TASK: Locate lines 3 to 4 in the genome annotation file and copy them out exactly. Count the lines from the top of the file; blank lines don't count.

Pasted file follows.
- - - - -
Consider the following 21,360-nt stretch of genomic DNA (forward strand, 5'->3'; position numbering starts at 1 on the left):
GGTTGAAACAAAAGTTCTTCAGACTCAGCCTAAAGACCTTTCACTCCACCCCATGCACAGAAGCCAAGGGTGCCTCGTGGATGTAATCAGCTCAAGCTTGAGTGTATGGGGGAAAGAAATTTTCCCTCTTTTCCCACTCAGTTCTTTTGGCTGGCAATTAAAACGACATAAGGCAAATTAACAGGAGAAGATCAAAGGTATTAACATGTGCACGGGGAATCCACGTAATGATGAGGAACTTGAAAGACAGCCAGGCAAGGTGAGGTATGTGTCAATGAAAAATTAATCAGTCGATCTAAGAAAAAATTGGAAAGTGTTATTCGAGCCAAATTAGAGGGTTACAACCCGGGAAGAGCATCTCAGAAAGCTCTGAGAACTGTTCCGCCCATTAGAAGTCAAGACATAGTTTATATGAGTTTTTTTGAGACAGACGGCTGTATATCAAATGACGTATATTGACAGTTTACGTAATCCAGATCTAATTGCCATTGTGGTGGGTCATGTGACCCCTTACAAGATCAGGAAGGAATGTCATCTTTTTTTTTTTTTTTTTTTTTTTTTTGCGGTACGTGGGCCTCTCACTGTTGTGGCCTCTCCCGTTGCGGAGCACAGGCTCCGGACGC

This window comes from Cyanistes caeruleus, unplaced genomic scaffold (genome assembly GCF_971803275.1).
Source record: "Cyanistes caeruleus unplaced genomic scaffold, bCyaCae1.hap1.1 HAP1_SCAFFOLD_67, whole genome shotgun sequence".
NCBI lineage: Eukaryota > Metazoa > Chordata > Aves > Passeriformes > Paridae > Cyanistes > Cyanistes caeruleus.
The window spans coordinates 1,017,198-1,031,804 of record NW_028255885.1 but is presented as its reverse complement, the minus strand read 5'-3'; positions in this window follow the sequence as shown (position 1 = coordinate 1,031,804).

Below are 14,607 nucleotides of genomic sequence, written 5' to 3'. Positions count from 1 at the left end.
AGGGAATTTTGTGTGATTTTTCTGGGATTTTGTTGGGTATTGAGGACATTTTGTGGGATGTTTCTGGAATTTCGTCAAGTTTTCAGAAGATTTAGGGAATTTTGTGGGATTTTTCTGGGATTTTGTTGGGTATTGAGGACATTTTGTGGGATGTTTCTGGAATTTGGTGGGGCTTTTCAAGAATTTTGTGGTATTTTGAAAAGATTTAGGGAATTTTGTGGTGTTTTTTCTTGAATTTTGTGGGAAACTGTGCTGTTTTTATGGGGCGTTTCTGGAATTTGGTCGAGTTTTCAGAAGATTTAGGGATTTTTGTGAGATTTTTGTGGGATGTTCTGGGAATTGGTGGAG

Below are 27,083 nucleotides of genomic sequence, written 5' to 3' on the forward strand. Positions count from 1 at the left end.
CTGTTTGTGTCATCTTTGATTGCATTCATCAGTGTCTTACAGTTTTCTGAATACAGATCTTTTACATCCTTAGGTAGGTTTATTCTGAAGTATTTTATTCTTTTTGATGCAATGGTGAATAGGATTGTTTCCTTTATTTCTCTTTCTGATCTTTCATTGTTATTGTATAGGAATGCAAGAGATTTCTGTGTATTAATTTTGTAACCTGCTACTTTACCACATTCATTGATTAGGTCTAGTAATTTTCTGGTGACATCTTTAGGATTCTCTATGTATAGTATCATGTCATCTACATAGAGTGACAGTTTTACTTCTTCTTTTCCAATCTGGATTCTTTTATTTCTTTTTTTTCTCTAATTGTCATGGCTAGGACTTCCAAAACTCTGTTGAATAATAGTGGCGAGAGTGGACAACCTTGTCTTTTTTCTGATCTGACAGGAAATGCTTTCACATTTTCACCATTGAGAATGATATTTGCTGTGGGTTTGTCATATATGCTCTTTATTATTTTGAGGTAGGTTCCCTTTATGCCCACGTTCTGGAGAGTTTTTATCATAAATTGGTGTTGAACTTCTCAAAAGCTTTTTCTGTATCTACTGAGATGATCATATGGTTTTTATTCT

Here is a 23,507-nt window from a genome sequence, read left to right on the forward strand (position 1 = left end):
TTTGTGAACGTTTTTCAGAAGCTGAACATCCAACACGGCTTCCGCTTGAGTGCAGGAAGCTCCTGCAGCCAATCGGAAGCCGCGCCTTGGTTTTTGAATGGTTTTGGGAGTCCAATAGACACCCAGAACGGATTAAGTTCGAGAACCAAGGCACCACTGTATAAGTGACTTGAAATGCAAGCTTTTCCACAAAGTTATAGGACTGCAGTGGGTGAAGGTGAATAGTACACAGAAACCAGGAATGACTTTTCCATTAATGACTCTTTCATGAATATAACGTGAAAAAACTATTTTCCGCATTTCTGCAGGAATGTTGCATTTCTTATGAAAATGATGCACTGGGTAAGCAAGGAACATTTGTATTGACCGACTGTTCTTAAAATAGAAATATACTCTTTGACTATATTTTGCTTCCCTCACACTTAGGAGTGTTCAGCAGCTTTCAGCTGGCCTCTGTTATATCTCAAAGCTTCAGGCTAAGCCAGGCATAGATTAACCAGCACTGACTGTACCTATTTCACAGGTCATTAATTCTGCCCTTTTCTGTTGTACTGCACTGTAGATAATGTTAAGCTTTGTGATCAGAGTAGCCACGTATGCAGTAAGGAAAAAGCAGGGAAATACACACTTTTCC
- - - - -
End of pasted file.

This window comes from Cyanistes caeruleus, unplaced genomic scaffold (genome assembly GCF_971803275.1).
Source record: "Cyanistes caeruleus unplaced genomic scaffold, bCyaCae1.hap1.1 HAP1_SCAFFOLD_67, whole genome shotgun sequence".